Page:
The firearm injuries are mechanical injuries (wounds) caused by projectiles (missiles) discharged from firearms.
The use of firearms, especially in criminal activities, appears to be increasing in many social surroundings.
Because of current high frequency of firearm injuries, physicians, both treating doctors and medicolegal experts, must have sufficient knowledge of characteristics of these wounds, in order to properly diagnose and treat them, as well as to adequately explain their forensic aspects in court. The rise of international terrorism has also made some knowledge of blast injuries desirable.
TYPES OF FIREARMS
Rifled weapons - comprise revolvers, "automatic" pistols, rifles and many types of military weapons.
They fire one projectile at a time through a barrel that has spiral grooves cut into the metal, which grip the bullet and impart a rotatory (gyroscopic) spin which assists in maintaining an accurate trajectory. In the revolver, a cylinder rotates under trigger pressure to line up a new cartridge. In older rifles, there is a bolt which has to be worked to bring a new round up from a magazine, whilst in self-loading and automatic weapons, gas pressure provides the energy.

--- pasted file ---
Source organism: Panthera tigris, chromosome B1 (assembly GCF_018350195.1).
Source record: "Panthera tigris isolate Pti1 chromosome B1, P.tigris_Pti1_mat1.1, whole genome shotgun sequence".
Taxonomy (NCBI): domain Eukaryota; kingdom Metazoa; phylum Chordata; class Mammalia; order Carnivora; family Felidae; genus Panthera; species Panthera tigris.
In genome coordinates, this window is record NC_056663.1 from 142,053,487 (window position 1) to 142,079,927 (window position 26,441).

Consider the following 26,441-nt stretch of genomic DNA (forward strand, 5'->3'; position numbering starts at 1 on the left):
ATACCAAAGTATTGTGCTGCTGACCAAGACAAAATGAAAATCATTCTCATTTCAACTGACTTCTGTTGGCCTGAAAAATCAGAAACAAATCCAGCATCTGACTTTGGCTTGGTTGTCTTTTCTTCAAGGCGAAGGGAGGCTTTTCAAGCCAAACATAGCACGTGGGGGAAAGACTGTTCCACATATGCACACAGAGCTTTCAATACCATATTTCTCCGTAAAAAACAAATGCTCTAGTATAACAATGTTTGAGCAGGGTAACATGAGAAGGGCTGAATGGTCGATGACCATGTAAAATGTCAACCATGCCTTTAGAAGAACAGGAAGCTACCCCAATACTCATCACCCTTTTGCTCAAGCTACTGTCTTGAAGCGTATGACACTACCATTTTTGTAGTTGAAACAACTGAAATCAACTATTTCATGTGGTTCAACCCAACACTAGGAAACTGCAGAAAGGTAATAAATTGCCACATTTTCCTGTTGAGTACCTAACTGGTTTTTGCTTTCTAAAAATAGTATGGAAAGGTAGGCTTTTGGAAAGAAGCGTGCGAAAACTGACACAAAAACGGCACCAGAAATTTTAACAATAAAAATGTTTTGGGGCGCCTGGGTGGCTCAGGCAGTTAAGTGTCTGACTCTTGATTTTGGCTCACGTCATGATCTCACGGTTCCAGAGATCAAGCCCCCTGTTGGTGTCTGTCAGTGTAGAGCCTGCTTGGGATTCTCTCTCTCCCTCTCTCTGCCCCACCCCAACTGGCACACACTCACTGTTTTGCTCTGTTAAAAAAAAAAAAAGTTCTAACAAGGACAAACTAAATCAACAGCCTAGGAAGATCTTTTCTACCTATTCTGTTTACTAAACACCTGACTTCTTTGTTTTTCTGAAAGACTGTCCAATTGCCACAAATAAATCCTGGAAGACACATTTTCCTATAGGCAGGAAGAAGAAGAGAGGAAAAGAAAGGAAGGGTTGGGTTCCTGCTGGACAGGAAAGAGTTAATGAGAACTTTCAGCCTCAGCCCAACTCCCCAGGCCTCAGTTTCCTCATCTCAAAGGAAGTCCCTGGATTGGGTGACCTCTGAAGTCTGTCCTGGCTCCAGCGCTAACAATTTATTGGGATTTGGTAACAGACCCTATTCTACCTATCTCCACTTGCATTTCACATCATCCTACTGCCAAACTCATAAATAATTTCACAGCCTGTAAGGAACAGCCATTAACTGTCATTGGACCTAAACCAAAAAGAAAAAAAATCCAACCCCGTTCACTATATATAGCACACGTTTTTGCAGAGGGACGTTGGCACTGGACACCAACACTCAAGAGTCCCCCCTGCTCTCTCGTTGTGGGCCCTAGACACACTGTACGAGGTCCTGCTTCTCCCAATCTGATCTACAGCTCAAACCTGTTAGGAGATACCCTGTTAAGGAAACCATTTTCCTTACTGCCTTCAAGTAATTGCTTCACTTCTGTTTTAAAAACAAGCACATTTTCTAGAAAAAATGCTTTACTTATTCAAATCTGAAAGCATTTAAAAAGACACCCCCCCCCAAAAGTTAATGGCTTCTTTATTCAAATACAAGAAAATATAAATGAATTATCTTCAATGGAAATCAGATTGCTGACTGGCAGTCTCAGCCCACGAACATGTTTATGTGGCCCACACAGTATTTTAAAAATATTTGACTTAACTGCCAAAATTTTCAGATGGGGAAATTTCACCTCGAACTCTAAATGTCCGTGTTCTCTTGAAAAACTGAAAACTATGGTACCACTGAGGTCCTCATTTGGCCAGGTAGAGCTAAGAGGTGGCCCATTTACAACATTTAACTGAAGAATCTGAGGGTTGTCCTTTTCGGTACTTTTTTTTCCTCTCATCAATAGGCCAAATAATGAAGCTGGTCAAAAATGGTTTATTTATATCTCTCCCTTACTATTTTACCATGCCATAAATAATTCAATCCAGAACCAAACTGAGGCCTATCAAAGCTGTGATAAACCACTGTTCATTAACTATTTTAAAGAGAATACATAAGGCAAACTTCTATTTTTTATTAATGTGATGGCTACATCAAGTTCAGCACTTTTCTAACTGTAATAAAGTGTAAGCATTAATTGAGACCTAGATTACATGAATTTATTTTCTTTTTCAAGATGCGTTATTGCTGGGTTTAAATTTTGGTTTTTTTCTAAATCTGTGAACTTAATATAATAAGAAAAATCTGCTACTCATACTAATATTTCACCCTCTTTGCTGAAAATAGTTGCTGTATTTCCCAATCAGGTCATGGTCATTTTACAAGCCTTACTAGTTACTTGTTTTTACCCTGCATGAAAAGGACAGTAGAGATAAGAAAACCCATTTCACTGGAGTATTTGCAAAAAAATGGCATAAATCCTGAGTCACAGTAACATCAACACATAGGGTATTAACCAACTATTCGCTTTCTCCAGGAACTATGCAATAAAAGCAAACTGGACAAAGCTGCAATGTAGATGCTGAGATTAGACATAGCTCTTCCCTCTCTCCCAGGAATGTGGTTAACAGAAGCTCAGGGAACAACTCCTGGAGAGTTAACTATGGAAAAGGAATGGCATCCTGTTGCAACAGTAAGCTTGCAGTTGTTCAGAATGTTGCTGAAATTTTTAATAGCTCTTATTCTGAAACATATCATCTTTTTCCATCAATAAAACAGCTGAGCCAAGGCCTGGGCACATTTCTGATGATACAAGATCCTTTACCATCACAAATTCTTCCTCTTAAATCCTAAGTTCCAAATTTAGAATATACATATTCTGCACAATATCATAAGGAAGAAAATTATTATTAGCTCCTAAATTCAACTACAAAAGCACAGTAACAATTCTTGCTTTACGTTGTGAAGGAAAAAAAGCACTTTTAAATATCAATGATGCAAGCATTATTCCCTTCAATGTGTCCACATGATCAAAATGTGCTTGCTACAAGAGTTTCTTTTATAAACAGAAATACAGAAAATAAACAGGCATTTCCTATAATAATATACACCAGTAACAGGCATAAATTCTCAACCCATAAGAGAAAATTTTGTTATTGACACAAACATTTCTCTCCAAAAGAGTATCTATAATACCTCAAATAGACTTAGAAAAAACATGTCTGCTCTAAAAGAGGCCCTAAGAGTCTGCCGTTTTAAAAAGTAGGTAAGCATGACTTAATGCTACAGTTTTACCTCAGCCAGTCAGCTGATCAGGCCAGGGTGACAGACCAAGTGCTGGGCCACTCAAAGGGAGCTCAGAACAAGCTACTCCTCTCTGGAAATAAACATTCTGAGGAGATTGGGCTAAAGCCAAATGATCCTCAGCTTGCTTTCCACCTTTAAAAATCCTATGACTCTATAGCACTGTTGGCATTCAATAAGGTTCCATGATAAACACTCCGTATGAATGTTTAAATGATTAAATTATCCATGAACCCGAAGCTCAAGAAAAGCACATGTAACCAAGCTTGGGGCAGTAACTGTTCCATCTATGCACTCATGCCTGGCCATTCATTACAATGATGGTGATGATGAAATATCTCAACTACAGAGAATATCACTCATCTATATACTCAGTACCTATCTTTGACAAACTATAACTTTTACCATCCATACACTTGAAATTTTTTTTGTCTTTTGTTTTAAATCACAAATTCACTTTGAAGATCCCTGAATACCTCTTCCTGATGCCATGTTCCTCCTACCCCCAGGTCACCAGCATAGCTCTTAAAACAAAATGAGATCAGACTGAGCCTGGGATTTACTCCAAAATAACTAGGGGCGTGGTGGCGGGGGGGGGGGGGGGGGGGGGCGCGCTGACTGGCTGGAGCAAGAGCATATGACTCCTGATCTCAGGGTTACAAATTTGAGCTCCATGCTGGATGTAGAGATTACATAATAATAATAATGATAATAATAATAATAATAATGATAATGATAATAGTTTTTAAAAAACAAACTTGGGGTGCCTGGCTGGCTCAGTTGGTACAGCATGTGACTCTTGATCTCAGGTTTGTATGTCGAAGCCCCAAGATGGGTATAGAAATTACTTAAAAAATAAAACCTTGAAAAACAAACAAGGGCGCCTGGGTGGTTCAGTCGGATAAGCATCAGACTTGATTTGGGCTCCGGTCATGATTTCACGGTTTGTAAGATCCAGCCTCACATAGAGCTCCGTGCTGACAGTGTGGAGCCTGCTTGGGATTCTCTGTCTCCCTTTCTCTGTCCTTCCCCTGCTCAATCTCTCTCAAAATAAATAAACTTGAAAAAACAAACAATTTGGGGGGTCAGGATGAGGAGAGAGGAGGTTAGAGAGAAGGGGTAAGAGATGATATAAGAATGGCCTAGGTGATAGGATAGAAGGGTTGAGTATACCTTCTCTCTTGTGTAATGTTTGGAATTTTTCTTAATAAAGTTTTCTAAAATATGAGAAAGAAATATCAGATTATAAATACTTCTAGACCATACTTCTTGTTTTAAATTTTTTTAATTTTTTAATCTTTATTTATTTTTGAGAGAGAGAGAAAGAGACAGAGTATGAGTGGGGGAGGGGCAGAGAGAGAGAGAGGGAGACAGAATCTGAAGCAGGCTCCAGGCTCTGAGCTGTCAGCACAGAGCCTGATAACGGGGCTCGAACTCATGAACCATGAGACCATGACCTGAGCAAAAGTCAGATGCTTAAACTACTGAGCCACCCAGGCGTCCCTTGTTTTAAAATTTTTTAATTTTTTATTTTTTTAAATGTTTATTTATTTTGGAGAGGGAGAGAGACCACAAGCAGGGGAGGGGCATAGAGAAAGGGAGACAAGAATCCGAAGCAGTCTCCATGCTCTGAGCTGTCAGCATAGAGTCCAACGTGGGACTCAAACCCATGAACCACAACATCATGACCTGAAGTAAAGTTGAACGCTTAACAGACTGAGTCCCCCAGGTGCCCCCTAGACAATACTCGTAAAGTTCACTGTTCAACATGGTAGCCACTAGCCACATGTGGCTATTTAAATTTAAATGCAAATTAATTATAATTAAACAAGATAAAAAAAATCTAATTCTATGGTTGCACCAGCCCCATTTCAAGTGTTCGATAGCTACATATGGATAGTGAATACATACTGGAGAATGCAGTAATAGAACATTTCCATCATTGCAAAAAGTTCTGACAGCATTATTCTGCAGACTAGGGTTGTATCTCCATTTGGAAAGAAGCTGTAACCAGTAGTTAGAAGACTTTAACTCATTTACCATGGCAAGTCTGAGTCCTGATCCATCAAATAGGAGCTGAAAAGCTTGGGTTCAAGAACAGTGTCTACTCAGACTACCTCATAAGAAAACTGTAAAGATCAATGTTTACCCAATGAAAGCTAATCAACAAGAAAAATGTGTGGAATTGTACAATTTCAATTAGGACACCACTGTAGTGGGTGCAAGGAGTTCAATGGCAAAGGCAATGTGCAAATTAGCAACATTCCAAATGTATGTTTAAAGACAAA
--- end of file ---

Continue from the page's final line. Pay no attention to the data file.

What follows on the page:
The ammunition for rifled weapons comes in a great many sizes (e.g., calibre i.e. diameter of the projectile 6.35 mm, 7.62 mm, 7.65 mm, 9 mm). It is essentially a closed metal cylinder (cartridge) carrying the firing cap and propellant charge, into the distal end of which a single projectile is clamped. This may be lead or a lead core covered with a cupro-nickel, steel or other hard metal jacket. The propellant charge in modern firearms is no longer the old "black powder" which used to cause extensive soiling around wounds. Modern propellants consist of nitro-cellulose or other synthetic compounds.
Shotguns - are usually used for hunting. The smooth-bore weapon consists of a long metal barrel, and they often have two barrels, either side-by-side or "over and under". The open end of the barrel is the muzzle. They usually fire a large number of small spherical lead shot (pellets). A shotgun is designed for use up to about 30-50 m, and is unlikely to kill a man at its extreme range.
The cartridges for shotguns consist of a metal base containing a central detonating cap, supporting a cardboard or plastic tube. Inside this tube is the propellant charge, capped by "wad", that used to be made of felt, cork, cardboard, and nowadays is usually plastic. This wad acts as a piston for the overlying mass of lead shot. The open end of the cartridge is closed by a thin over-shot disc.
Discharging - On pulling the trigger, when detonated by the firing pin striking the cap, the propellant burns rapidly, producing huge volumes of gas which are further expanded by the very high temperatures of the ignition (explosion of gunpowder). The pressure of this gas propels...